"Well, my take is completely, of course, different. Because I know my granddaughter. When I saw her laying on the floor, what I saw is I could not believe how beautiful that veil fell around her and no one had touched it to put it that way. I just saw a beautiful picture."

Then, she recalled Project IMAGINAT10N, which she'd learned about on Facebook when it debuted last year. The number 10 in the contest's name signifies the 10 "pillars of storytelling," as described by Howard: setting, time, character, mood, back story, relationship, goal, obstacle, the unknown and discovery.

Last year, more than 100,000 photos were submitted, and the filmmakers used the still photos as inspiration for cinematic stories. "I didn't enter last year. I didn't know if I had anything that was good enough," Vickers said.

But she had grown ever more serious about her photography and is an active member of the Charleston Camera Club. As this year's deadline approached, she figured she had just as good a chance as anyone else out there.

"I was sitting at my computer one day about 5 p.m. and thought 'I'm just going to take some pictures off my desktop and enter them in the contest.' To my amazement, it turned out very well."

She entered "Alli's Dream" in the "goals" category. It was among 91 finalists from among all the submissions. Some of the other celebrity judges -- among them actor Jamie Foxx; Georgina Chapman (co-founder of the high-end women's wear line Marchesa); James Murphy (founder of LCD Soundsystem); and Biz Stone (co-founder of Twitter) -- have yet to announce their picks and it's always possible one of them may go for her photo too.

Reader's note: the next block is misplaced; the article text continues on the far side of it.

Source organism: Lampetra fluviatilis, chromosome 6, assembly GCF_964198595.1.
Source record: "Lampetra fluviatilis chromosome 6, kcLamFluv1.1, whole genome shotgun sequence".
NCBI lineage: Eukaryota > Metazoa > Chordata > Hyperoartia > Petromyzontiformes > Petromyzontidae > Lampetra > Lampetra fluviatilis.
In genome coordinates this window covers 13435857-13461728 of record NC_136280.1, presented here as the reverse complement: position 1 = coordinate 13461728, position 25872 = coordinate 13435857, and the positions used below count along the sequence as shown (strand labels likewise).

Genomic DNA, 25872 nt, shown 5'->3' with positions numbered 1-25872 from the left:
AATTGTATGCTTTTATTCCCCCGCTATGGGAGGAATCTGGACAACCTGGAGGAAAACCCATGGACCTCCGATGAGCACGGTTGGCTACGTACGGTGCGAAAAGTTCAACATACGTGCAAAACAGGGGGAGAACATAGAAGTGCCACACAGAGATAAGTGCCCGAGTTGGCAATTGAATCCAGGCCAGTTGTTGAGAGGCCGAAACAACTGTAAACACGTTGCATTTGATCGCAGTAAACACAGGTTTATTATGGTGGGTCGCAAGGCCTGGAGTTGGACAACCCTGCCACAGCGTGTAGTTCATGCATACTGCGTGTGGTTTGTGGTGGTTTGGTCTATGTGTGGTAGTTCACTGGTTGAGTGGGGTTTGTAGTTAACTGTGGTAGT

For Vickers, she was happy enough to have even made the semifinals. "When I saw it on 'E! News' and [Eva Longoria] holding my picture, there's no words to express it," she said.

For many years, Vickers owned and ran T.J.'s Family Hair Salon in Alum Creek. She named the business after an uncle -- Thomas Jefferson White -- who had a big influence on her life and the salon's name got to be her nickname: "T.J."

Then, for several years, she said, "I took care of anyone who needed taken care of. Parents and grandparents -- everybody seemed to get sick, and me and my husband took care of them until they passed."

About four years ago, at her daughter's urging, she took a photography workshop at Twin Falls State Park. She could never have dreamed that what would turn into a passionate hobby might one day show up on TV, much less film, she said.

"When I took that picture, I loved it for me. I love to take pictures that people don't see me take. Those are my favorites, for that picture to tell a story by itself."

She'll be flown to this year's Project IMAGINAT10N film fest in summer 2013, probably in New York, while also earning a $500 credit in Canon's online store.

When her daughter got her on the phone, she told her mother: "You need to scream!" Vickers recalled. "I said, 'I did -- the day I won! I screamed!'"

View other Project IMAGINAT10N photos at www.longliveimagination.com/.

Reach Douglas Imbrogno at douglas@cnpapers.com or 304-348-3017.